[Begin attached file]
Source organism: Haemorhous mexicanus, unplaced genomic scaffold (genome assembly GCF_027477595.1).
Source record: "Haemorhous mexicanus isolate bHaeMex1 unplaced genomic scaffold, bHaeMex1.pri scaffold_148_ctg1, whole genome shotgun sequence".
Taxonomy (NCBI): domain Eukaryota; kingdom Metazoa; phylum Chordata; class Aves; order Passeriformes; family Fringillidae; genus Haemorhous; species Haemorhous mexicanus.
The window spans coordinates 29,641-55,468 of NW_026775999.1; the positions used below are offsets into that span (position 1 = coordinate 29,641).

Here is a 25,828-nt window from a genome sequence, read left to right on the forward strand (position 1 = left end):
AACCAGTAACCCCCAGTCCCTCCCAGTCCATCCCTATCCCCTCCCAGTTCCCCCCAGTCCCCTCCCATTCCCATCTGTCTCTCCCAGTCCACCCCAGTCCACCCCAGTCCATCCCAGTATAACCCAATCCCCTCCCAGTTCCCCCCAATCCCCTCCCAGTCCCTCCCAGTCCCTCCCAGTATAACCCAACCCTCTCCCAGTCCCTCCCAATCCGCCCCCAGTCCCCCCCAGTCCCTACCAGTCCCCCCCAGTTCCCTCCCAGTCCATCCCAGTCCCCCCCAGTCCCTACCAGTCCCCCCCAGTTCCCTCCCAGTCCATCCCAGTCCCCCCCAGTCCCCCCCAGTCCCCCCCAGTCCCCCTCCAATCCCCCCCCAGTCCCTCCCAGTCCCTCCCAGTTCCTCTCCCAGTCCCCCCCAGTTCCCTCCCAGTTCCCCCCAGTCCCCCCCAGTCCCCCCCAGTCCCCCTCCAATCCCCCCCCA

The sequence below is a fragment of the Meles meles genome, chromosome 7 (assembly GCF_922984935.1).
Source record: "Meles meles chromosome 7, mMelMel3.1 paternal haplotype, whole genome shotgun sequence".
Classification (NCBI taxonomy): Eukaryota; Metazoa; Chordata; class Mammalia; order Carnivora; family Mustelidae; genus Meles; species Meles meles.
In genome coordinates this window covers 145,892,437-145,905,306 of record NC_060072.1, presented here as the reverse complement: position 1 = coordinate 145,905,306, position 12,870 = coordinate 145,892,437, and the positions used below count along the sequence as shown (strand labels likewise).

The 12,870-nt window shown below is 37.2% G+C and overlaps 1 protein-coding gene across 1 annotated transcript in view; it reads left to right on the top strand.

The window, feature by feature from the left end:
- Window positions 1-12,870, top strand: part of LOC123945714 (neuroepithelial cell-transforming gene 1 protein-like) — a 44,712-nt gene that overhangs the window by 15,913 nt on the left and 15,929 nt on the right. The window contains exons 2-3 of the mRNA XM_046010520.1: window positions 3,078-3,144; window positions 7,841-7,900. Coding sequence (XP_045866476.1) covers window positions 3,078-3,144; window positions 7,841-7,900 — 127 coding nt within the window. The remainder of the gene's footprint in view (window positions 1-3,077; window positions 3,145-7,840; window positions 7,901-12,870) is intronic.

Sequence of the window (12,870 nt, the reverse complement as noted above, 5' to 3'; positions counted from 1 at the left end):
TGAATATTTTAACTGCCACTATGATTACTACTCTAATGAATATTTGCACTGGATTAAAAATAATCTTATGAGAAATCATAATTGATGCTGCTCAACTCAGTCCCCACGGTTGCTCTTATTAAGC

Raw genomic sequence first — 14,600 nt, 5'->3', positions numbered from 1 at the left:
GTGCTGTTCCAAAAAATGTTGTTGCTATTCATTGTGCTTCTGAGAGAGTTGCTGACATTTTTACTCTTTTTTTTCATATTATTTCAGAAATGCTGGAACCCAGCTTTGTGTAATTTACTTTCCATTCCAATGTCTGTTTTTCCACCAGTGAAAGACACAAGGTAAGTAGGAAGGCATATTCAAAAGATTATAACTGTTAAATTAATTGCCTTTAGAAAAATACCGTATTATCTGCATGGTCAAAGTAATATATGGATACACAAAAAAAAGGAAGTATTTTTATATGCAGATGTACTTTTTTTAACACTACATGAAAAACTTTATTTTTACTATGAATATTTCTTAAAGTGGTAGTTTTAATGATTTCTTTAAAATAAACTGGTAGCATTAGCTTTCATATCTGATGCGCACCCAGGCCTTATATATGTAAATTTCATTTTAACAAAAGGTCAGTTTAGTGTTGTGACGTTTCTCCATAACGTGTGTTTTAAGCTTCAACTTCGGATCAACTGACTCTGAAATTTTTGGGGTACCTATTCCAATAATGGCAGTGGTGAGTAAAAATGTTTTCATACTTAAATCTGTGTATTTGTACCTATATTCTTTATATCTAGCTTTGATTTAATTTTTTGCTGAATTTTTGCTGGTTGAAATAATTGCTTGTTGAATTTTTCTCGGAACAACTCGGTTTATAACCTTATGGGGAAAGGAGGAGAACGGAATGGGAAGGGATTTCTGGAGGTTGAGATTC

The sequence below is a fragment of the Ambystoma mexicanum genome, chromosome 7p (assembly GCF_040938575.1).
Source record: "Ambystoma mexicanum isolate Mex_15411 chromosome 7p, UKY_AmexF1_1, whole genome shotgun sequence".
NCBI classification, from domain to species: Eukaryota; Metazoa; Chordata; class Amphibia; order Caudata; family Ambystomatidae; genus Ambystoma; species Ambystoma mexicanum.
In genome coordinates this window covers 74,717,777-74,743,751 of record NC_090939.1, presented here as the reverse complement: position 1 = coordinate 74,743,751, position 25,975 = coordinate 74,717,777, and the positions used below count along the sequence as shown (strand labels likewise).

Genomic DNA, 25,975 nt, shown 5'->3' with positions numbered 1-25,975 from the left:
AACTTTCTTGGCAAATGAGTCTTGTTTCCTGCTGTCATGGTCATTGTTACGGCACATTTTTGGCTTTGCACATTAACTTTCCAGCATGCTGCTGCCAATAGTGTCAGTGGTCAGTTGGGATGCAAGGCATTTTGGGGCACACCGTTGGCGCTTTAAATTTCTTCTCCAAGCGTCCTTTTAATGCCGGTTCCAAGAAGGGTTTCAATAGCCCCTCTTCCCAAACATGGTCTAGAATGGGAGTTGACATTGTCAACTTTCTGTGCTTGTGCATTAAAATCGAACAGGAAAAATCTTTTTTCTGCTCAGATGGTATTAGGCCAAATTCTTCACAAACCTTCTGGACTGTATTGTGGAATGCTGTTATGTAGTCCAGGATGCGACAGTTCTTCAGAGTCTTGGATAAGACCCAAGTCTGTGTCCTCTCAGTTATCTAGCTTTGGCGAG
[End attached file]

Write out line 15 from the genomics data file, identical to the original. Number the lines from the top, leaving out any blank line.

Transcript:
TGAATATTTTAACTGCCACTATGATTACTACTCTAATGAATATTTGCACTGGATTAAAAATAATCTTATGAGAAATCATAATTGATGCTGCTCAACTCAGTCCCCACGGTTGCTCTTATTAAGC